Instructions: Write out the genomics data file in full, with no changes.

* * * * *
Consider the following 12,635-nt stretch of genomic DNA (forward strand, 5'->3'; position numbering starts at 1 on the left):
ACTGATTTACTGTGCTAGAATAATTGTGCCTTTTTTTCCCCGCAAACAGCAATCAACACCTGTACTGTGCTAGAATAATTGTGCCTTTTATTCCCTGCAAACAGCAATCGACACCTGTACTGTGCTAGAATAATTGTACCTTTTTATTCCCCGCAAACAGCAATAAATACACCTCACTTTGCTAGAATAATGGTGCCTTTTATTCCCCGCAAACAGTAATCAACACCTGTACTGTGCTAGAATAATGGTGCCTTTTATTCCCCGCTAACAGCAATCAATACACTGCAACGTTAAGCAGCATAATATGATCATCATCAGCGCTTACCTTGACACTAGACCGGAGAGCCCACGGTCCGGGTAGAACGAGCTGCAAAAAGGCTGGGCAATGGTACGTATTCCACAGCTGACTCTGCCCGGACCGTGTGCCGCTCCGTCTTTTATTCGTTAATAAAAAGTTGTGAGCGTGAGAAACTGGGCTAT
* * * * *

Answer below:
Consider the following 12,635-nt stretch of genomic DNA (forward strand, 5'->3'; position numbering starts at 1 on the left):
ACTGATTTACTGTGCTAGAATAATTGTGCCTTTTTTTCCCCGCAAACAGCAATCAACACCTGTACTGTGCTAGAATAATTGTGCCTTTTATTCCCTGCAAACAGCAATCGACACCTGTACTGTGCTAGAATAATTGTACCTTTTTATTCCCCGCAAACAGCAATAAATACACCTCACTTTGCTAGAATAATGGTGCCTTTTATTCCCCGCAAACAGTAATCAACACCTGTACTGTGCTAGAATAATGGTGCCTTTTATTCCCCGCTAACAGCAATCAATACACTGCAACGTTAAGCAGCATAATATGATCATCATCAGCGCTTACCTTGACACTAGACCGGAGAGCCCACGGTCCGGGTAGAACGAGCTGCAAAAAGGCTGGGCAATGGTACGTATTCCACAGCTGACTCTGCCCGGACCGTGTGCCGCTCCGTCTTTTATTCGTTAATAAAAAGTTGTGAGCGTGAGAAACTGGGCTAT